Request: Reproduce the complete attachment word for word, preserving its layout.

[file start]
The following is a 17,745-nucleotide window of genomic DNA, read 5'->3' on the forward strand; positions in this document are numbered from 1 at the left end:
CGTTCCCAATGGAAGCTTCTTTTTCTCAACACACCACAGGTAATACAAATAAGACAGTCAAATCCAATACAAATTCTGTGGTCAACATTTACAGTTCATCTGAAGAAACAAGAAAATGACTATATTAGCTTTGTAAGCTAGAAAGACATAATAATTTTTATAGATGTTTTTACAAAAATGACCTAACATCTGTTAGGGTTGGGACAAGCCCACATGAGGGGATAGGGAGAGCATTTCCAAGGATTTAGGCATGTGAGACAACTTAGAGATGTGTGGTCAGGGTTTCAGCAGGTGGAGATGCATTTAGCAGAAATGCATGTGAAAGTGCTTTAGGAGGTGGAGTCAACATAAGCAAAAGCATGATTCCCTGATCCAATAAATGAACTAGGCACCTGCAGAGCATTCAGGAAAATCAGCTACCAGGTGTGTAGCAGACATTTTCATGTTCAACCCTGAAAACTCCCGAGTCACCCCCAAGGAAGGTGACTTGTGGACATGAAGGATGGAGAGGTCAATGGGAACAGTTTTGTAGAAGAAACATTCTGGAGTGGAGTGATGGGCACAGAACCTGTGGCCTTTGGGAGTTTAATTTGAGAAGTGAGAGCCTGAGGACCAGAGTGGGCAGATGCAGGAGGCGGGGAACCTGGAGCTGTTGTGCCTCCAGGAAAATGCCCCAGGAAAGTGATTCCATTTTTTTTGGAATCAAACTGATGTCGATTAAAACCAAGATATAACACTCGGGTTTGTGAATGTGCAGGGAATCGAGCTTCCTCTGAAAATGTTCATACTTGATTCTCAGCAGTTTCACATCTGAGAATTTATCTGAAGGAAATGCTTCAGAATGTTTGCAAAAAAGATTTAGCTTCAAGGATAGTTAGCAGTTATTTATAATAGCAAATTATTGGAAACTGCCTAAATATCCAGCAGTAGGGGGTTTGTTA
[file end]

The following is a 17,745-nucleotide window of genomic DNA, read 5'->3' on the forward strand; positions in this document are numbered from 1 at the left end:
CGTTCCCAATGGAAGCTTCTTTTTCTCAACACACCACAGGTAATACAAATAAGACAGTCAAATCCAATACAAATTCTGTGGTCAACATTTACAGTTCATCTGAAGAAACAAGAAAATGACTATATTAGCTTTGTAAGCTAGAAAGACATAATAATTTTTATAGATGTTTTTACAAAAATGACCTAACATCTGTTAGGGTTGGGACAAGCCCACATGAGGGGATAGGGAGAGCATTTCCAAGGATTTAGGCATGTGAGACAACTTAGAGATGTGTGGTCAGGGTTTCAGCAGGTGGAGATGCATTTAGCAGAAATGCATGTGAAAGTGCTTTAGGAGGTGGAGTCAACATAAGCAAAAGCATGATTCCCTGATCCAATAAATGAACTAGGCACCTGCAGAGCATTCAGGAAAATCAGCTACCAGGTGTGTAGCAGACATTTTCATGTTCAACCCTGAAAACTCCCGAGTCACCCCCAAGGAAGGTGACTTGTGGACATGAAGGATGGAGAGGTCAATGGGAACAGTTTTGTAGAAGAAACATTCTGGAGTGGAGTGATGGGCACAGAACCTGTGGCCTTTGGGAGTTTAATTTGAGAAGTGAGAGCCTGAGGACCAGAGTGGGCAGATGCAGGAGGCGGGGAACCTGGAGCTGTTGTGCCTCCAGGAAAATGCCCCAGGAAAGTGATTCCATTTTTTTTGGAATCAAACTGATGTCGATTAAAACCAAGATATAACACTCGGGTTTGTGAATGTGCAGGGAATCGAGCTTCCTCTGAAAATGTTCATACTTGATTCTCAGCAGTTTCACATCTGAGAATTTATCTGAAGGAAATGCTTCAGAATGTTTGCAAAAAAGATTTAGCTTCAAGGATAGTTAGCAGTTATTTATAATAGCAAATTATTGGAAACTGCCTAAATATCCAGCAGTAGGGGGTTTGTTA